Scientists in the U.S. and U.K. have concluded the lack of change in the world’s annual mean temperature, is only a short-term phenomenon. In an earlier posting, see the September 2013 article “Stable Temperature Stokes Climate Controversy”, we discussed the controversy this lack of further warming has caused.
Scientists have settled on the Pacific winds as the likely culprit for a slower warming trend. Their explanation is that their models show that stronger trade winds help to cool the Pacific Ocean driving warmer water into the deeper ocean in the west. This cools global temperatures enough to explain the plateau the world’s temperature has experienced since 1998.
In the meantime numerous changes support that climate change alterations are still occurring. Examples include an increase in the intensity of tornadoes in the United States leaving bigger paths of destruction in their wake, before and after photos in the Arctic showing scrubs have increased their sprouting due to warmer weather, and an “unprecedented rate” of increased acidity of ocean waters.
A report that was issued at the Third Symposium on the Ocean in a High-CO2 World gave some statistics on the acidification of the ocean. It reported:
Ocean Acidification in Numbers
- 40% – The increase in atmospheric carbon dioxide (CO2) levels since the start of the industrial revolution.
- 26% – The increase in ocean acidity from preindustrial levels to today.
- About 170% – The projected increase in ocean acidity by 2100 compared with preindustrial levels if high CO2 emissions continue (RCP*8.5).
- 10 times – The current rate of acidification is over 10 times faster than any time in the last 55 million years.
- 24 million – The number of tonnes of CO2 the ocean absorbs every day.
One of the more disturbing findings, based on a study conducted by New Zealand and Australian scientists, is that Antarctic ice sheets of East Antarctica contributed more sea level rise during a period some 135,000 to 116,000 years ago, during the last interglacial, than previously thought. Today’s models have spent considerable effort to look at the West Antarctic ice sheet thinking it was more vulnerable. This study suggests the East sheets are more critical than previously thought.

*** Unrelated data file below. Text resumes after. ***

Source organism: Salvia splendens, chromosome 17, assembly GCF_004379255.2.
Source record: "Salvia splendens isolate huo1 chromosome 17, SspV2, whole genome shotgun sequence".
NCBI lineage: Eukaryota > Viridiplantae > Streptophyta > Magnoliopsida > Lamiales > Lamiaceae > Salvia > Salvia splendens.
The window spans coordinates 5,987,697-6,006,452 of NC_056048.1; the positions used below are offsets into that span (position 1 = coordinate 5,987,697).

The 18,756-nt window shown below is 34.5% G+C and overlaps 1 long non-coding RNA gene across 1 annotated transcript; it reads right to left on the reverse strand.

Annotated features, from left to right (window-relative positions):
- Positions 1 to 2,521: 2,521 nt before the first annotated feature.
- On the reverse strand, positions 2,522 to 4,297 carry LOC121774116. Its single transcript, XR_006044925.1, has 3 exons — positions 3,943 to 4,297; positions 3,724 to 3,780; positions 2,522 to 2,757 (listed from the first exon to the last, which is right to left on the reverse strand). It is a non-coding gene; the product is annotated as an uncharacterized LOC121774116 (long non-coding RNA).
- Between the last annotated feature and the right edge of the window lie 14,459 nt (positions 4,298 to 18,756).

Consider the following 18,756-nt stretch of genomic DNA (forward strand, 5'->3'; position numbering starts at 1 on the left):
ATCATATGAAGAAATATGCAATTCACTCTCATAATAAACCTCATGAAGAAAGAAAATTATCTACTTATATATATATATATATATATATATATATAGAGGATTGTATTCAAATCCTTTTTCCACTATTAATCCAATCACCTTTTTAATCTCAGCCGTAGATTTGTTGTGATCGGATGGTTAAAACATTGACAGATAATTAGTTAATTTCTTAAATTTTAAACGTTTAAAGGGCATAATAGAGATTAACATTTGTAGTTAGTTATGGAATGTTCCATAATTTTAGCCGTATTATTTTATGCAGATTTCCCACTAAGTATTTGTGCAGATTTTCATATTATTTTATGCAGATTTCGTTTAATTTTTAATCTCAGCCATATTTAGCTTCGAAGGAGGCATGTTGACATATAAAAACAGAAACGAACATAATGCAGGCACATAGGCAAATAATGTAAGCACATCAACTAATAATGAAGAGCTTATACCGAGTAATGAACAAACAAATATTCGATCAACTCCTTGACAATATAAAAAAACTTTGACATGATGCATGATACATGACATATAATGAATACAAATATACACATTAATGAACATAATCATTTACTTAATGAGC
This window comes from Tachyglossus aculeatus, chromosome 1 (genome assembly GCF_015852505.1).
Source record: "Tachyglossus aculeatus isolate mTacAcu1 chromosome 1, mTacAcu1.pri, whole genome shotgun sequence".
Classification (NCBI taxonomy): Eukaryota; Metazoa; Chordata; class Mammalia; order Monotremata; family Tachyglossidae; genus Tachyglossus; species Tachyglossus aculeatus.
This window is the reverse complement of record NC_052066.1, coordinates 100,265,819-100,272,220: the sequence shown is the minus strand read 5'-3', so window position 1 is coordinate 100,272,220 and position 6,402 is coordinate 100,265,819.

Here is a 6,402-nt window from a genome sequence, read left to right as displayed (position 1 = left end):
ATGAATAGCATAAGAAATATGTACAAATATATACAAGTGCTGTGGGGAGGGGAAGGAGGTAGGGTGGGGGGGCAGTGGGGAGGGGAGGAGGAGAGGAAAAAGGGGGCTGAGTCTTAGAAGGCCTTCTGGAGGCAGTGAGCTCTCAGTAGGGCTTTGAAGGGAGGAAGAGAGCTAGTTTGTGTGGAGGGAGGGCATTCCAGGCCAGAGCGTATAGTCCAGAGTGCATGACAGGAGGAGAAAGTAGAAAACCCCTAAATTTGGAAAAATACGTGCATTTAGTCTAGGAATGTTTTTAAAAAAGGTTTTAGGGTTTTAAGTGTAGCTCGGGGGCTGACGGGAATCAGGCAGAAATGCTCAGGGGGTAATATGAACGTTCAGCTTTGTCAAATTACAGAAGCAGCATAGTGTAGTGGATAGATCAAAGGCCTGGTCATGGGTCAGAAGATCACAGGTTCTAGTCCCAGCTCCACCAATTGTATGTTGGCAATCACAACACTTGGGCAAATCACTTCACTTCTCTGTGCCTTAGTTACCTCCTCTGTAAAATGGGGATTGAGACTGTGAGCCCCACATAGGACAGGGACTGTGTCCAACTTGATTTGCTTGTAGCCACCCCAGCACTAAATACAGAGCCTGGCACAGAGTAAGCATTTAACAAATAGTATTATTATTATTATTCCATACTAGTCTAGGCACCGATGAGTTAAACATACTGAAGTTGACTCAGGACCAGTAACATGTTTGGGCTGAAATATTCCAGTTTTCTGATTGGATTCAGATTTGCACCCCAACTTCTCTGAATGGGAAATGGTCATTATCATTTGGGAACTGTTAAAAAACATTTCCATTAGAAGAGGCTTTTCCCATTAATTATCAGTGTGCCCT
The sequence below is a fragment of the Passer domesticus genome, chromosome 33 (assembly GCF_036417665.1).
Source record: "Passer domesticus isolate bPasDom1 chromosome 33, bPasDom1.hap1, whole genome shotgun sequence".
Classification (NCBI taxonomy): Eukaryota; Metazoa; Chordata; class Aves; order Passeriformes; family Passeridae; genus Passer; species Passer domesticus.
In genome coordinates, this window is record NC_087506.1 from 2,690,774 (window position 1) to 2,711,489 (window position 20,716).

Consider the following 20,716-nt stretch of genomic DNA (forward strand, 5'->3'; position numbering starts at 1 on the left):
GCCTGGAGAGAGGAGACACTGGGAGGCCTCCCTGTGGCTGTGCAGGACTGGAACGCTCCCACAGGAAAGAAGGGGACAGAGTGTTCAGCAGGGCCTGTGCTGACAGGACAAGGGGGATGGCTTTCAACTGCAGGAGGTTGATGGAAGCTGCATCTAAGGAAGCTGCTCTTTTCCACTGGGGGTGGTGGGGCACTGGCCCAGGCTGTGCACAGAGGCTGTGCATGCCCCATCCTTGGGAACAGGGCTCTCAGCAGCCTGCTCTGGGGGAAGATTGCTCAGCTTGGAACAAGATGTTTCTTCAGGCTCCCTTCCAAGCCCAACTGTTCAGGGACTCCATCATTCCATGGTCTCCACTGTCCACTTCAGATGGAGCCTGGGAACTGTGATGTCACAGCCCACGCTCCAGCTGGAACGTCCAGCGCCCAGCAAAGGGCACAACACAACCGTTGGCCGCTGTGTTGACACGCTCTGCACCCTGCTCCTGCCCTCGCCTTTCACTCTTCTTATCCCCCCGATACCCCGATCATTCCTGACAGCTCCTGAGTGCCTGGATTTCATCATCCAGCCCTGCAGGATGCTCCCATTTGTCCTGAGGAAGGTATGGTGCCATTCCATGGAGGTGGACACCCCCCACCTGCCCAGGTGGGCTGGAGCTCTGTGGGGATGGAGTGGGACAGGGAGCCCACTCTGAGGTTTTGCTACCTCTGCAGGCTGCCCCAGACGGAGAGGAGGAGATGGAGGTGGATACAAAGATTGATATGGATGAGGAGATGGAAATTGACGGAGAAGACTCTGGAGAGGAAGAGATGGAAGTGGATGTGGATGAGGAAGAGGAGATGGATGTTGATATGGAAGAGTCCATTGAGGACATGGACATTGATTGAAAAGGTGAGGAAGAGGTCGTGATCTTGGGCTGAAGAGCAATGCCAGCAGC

This is significant because the Antarctic ice sheets represent enough water to raise sea level by approximately 60 meters (~196 feet) if all the ice melted. Quoting from the January 24, 2014 issue of Science magazine, “The implication is that the EAIS (Eastern Antarctic ice sheet) may have made a significantly greater contribution to sea-level rise over that period (the last interglacial) than currently believed, with the implication that projected changes in the climate of the southern hemisphere may constitute a more serious threat to the future stability of the EAIS than has generally been appreciated until now.”
These changes coupled with a disturbing shrinkage of the Himalayan glacial areas, a 26% change between 1977 and 2009, reinforce that the effects of climate change continue even without a rise in the world’s annual mean temperature. This should give us an increasing impetus to call our leaders out to do more about climate change. The actions to date from the largest contributor nations have been too little. Let’s just hope they are not too late.
Use the links below for more information or to access the source documents for this article.
http://www.igbp.net/publications/summariesforpolicymakers/summariesforpolicymakers/oceanacidificationssummaruyforpolicymakers2013.5.30566fc6142425d6c9111f4.html – Scroll down to “Download full pdf” and select.